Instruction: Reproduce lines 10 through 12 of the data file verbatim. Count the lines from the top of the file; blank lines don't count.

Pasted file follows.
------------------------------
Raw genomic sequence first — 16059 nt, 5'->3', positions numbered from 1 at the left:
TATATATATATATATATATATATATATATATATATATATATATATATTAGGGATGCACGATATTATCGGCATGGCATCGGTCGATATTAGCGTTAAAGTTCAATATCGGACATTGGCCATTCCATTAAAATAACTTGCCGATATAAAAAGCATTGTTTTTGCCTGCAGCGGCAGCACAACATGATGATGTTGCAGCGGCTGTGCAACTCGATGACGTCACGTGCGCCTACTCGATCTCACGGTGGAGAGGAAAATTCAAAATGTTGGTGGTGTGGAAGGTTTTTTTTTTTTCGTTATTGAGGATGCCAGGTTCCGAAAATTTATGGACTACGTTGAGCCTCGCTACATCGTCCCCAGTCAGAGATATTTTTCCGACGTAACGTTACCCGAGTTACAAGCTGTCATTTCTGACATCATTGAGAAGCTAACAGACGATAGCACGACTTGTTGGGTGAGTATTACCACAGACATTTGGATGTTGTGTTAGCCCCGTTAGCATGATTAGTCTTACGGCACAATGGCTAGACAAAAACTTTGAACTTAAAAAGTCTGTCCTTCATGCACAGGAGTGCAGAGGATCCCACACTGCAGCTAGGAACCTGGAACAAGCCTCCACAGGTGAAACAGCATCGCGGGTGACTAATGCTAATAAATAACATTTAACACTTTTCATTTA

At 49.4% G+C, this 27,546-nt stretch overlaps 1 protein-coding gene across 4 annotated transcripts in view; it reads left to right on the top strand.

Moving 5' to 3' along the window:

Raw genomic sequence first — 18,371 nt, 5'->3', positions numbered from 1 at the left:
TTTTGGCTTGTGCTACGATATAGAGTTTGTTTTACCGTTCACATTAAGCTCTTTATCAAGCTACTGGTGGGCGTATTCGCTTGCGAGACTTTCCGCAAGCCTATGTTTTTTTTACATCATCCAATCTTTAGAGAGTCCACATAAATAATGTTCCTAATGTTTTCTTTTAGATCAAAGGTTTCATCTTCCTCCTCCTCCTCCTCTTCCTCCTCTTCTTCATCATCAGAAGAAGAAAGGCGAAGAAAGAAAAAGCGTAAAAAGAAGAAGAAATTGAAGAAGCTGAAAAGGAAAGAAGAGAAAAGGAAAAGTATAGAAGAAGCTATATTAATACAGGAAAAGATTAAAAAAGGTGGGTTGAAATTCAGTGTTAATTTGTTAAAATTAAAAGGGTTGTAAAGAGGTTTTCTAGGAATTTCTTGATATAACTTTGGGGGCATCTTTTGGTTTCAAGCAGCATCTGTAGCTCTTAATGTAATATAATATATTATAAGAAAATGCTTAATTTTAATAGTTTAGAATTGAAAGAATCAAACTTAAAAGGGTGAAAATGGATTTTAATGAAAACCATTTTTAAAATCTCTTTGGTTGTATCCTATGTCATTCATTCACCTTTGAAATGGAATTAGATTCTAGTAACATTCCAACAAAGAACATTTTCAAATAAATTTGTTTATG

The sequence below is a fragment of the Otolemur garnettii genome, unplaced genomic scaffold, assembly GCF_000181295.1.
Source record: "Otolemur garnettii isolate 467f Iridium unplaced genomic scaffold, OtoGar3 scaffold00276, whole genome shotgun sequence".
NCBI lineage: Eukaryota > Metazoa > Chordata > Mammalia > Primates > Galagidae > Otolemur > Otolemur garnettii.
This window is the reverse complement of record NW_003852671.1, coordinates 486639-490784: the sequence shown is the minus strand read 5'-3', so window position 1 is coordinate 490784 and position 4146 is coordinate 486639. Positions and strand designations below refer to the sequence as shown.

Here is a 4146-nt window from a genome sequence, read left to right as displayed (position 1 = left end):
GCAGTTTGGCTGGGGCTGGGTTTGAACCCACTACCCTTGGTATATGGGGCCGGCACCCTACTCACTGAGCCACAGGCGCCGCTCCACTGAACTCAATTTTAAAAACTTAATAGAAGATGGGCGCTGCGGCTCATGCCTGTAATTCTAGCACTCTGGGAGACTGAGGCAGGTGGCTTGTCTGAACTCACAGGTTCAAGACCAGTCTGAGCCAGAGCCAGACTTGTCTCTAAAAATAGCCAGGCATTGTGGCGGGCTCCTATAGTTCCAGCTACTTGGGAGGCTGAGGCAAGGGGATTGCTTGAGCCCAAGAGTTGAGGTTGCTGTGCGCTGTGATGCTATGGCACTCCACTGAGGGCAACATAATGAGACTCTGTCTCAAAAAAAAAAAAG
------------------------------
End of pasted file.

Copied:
This window is the reverse complement of record NW_003852671.1, coordinates 486639-490784: the sequence shown is the minus strand read 5'-3', so window position 1 is coordinate 490784 and position 4146 is coordinate 486639. Positions and strand designations below refer to the sequence as shown.

Here is a 4146-nt window from a genome sequence, read left to right as displayed (position 1 = left end):
GCAGTTTGGCTGGGGCTGGGTTTGAACCCACTACCCTTGGTATATGGGGCCGGCACCCTACTCACTGAGCCACAGGCGCCGCTCCACTGAACTCAATTTTAAAAACTTAATAGAAGATGGGCGCTGCGGCTCATGCCTGTAATTCTAGCACTCTGGGAGACTGAGGCAGGTGGCTTGTCTGAACTCACAGGTTCAAGACCAGTCTGAGCCAGAGCCAGACTTGTCTCTAAAAATAGCCAGGCATTGTGGCGGGCTCCTATAGTTCCAGCTACTTGGGAGGCTGAGGCAAGGGGATTGCTTGAGCCCAAGAGTTGAGGTTGCTGTGCGCTGTGATGCTATGGCACTCCACTGAGGGCAACATAATGAGACTCTGTCTCAAAAAAAAAAAAG